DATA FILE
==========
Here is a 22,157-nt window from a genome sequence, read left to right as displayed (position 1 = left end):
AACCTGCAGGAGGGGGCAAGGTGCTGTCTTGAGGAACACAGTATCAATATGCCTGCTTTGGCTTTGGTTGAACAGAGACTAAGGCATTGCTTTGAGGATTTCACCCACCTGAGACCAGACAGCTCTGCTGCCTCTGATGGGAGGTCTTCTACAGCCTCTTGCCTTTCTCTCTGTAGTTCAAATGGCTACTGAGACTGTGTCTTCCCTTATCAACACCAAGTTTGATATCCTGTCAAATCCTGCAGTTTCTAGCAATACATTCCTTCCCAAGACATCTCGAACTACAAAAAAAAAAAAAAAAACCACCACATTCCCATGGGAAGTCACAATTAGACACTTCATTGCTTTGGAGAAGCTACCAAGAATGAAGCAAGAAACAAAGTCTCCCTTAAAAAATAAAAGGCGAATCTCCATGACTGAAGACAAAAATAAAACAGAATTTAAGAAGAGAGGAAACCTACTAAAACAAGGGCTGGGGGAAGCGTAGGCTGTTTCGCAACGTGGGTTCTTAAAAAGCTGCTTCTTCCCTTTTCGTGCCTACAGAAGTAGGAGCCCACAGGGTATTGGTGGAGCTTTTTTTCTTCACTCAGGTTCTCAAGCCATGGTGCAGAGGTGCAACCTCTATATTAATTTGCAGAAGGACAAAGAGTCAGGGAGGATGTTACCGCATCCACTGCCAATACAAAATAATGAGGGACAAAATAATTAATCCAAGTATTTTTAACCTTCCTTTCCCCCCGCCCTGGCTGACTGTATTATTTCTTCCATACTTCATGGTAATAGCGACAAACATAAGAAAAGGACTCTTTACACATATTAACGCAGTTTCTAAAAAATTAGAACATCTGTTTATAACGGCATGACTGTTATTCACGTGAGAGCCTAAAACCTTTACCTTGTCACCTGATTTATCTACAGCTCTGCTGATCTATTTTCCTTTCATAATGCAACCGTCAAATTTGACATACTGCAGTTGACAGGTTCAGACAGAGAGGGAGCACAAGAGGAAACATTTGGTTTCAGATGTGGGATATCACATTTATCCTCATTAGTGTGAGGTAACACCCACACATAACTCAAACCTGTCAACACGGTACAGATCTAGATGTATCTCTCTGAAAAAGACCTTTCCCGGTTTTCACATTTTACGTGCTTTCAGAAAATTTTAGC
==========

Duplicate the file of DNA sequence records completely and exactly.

Here is a 22,157-nt window from a genome sequence, read left to right as displayed (position 1 = left end):
AACCTGCAGGAGGGGGCAAGGTGCTGTCTTGAGGAACACAGTATCAATATGCCTGCTTTGGCTTTGGTTGAACAGAGACTAAGGCATTGCTTTGAGGATTTCACCCACCTGAGACCAGACAGCTCTGCTGCCTCTGATGGGAGGTCTTCTACAGCCTCTTGCCTTTCTCTCTGTAGTTCAAATGGCTACTGAGACTGTGTCTTCCCTTATCAACACCAAGTTTGATATCCTGTCAAATCCTGCAGTTTCTAGCAATACATTCCTTCCCAAGACATCTCGAACTACAAAAAAAAAAAAAAAAACCACCACATTCCCATGGGAAGTCACAATTAGACACTTCATTGCTTTGGAGAAGCTACCAAGAATGAAGCAAGAAACAAAGTCTCCCTTAAAAAATAAAAGGCGAATCTCCATGACTGAAGACAAAAATAAAACAGAATTTAAGAAGAGAGGAAACCTACTAAAACAAGGGCTGGGGGAAGCGTAGGCTGTTTCGCAACGTGGGTTCTTAAAAAGCTGCTTCTTCCCTTTTCGTGCCTACAGAAGTAGGAGCCCACAGGGTATTGGTGGAGCTTTTTTTCTTCACTCAGGTTCTCAAGCCATGGTGCAGAGGTGCAACCTCTATATTAATTTGCAGAAGGACAAAGAGTCAGGGAGGATGTTACCGCATCCACTGCCAATACAAAATAATGAGGGACAAAATAATTAATCCAAGTATTTTTAACCTTCCTTTCCCCCCGCCCTGGCTGACTGTATTATTTCTTCCATACTTCATGGTAATAGCGACAAACATAAGAAAAGGACTCTTTACACATATTAACGCAGTTTCTAAAAAATTAGAACATCTGTTTATAACGGCATGACTGTTATTCACGTGAGAGCCTAAAACCTTTACCTTGTCACCTGATTTATCTACAGCTCTGCTGATCTATTTTCCTTTCATAATGCAACCGTCAAATTTGACATACTGCAGTTGACAGGTTCAGACAGAGAGGGAGCACAAGAGGAAACATTTGGTTTCAGATGTGGGATATCACATTTATCCTCATTAGTGTGAGGTAACACCCACACATAACTCAAACCTGTCAACACGGTACAGATCTAGATGTATCTCTCTGAAAAAGACCTTTCCCGGTTTTCACATTTTACGTGCTTTCAGAAAATTTTAGC